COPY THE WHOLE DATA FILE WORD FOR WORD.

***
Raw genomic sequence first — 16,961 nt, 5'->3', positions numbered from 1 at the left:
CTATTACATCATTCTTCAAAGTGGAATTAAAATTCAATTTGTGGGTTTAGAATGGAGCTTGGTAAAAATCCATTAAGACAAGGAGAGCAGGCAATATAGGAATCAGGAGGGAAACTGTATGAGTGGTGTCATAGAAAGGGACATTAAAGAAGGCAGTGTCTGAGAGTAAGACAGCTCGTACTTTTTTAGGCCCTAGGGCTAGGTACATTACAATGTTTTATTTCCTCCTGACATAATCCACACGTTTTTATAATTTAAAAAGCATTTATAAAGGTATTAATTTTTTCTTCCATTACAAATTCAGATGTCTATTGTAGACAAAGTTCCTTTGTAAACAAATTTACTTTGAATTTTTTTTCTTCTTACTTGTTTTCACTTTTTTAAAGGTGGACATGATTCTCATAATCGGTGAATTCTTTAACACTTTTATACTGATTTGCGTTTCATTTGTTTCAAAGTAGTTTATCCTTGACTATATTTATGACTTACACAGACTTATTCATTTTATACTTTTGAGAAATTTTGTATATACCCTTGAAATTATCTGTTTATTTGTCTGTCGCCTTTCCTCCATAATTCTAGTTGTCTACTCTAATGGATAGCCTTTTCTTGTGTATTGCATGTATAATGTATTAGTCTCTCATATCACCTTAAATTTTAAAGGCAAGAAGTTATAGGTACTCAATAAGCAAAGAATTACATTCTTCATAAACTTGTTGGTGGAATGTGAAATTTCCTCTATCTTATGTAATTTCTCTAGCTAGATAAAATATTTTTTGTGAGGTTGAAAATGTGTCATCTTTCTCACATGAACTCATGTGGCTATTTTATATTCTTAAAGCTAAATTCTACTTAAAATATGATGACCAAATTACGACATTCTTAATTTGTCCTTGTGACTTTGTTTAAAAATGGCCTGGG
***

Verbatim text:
Raw genomic sequence first — 16,961 nt, 5'->3', positions numbered from 1 at the left:
CTATTACATCATTCTTCAAAGTGGAATTAAAATTCAATTTGTGGGTTTAGAATGGAGCTTGGTAAAAATCCATTAAGACAAGGAGAGCAGGCAATATAGGAATCAGGAGGGAAACTGTATGAGTGGTGTCATAGAAAGGGACATTAAAGAAGGCAGTGTCTGAGAGTAAGACAGCTCGTACTTTTTTAGGCCCTAGGGCTAGGTACATTACAATGTTTTATTTCCTCCTGACATAATCCACACGTTTTTATAATTTAAAAAGCATTTATAAAGGTATTAATTTTTTCTTCCATTACAAATTCAGATGTCTATTGTAGACAAAGTTCCTTTGTAAACAAATTTACTTTGAATTTTTTTTCTTCTTACTTGTTTTCACTTTTTTAAAGGTGGACATGATTCTCATAATCGGTGAATTCTTTAACACTTTTATACTGATTTGCGTTTCATTTGTTTCAAAGTAGTTTATCCTTGACTATATTTATGACTTACACAGACTTATTCATTTTATACTTTTGAGAAATTTTGTATATACCCTTGAAATTATCTGTTTATTTGTCTGTCGCCTTTCCTCCATAATTCTAGTTGTCTACTCTAATGGATAGCCTTTTCTTGTGTATTGCATGTATAATGTATTAGTCTCTCATATCACCTTAAATTTTAAAGGCAAGAAGTTATAGGTACTCAATAAGCAAAGAATTACATTCTTCATAAACTTGTTGGTGGAATGTGAAATTTCCTCTATCTTATGTAATTTCTCTAGCTAGATAAAATATTTTTTGTGAGGTTGAAAATGTGTCATCTTTCTCACATGAACTCATGTGGCTATTTTATATTCTTAAAGCTAAATTCTACTTAAAATATGATGACCAAATTACGACATTCTTAATTTGTCCTTGTGACTTTGTTTAAAAATGGCCTGGG